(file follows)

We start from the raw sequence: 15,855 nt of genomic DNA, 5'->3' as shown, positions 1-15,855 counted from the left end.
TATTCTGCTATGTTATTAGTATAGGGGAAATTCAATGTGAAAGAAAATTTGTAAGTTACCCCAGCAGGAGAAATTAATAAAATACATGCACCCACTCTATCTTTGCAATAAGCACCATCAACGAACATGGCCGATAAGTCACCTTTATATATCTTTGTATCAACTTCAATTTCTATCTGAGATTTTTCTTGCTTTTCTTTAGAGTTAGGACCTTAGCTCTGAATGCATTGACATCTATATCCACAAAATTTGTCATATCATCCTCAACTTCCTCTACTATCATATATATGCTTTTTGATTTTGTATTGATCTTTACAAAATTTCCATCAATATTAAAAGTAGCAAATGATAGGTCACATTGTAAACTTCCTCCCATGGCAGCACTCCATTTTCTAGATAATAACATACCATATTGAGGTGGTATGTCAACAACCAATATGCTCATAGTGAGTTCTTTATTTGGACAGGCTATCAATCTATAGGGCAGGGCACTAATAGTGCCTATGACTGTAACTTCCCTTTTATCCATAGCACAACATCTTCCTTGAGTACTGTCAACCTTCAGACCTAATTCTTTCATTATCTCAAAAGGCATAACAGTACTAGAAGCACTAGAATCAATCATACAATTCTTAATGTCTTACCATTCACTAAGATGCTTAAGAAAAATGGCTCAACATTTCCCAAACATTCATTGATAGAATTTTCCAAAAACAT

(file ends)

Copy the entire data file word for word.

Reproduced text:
We start from the raw sequence: 15,855 nt of genomic DNA, 5'->3' as shown, positions 1-15,855 counted from the left end.
TATTCTGCTATGTTATTAGTATAGGGGAAATTCAATGTGAAAGAAAATTTGTAAGTTACCCCAGCAGGAGAAATTAATAAAATACATGCACCCACTCTATCTTTGCAATAAGCACCATCAACGAACATGGCCGATAAGTCACCTTTATATATCTTTGTATCAACTTCAATTTCTATCTGAGATTTTTCTTGCTTTTCTTTAGAGTTAGGACCTTAGCTCTGAATGCATTGACATCTATATCCACAAAATTTGTCATATCATCCTCAACTTCCTCTACTATCATATATATGCTTTTTGATTTTGTATTGATCTTTACAAAATTTCCATCAATATTAAAAGTAGCAAATGATAGGTCACATTGTAAACTTCCTCCCATGGCAGCACTCCATTTTCTAGATAATAACATACCATATTGAGGTGGTATGTCAACAACCAATATGCTCATAGTGAGTTCTTTATTTGGACAGGCTATCAATCTATAGGGCAGGGCACTAATAGTGCCTATGACTGTAACTTCCCTTTTATCCATAGCACAACATCTTCCTTGAGTACTGTCAACCTTCAGACCTAATTCTTTCATTATCTCAAAAGGCATAACAGTACTAGAAGCACTAGAATCAATCATACAATTCTTAATGTCTTACCATTCACTAAGATGCTTAAGAAAAATGGCTCAACATTTCCCAAACATTCATTGATAGAATTTTCCAAAAACAT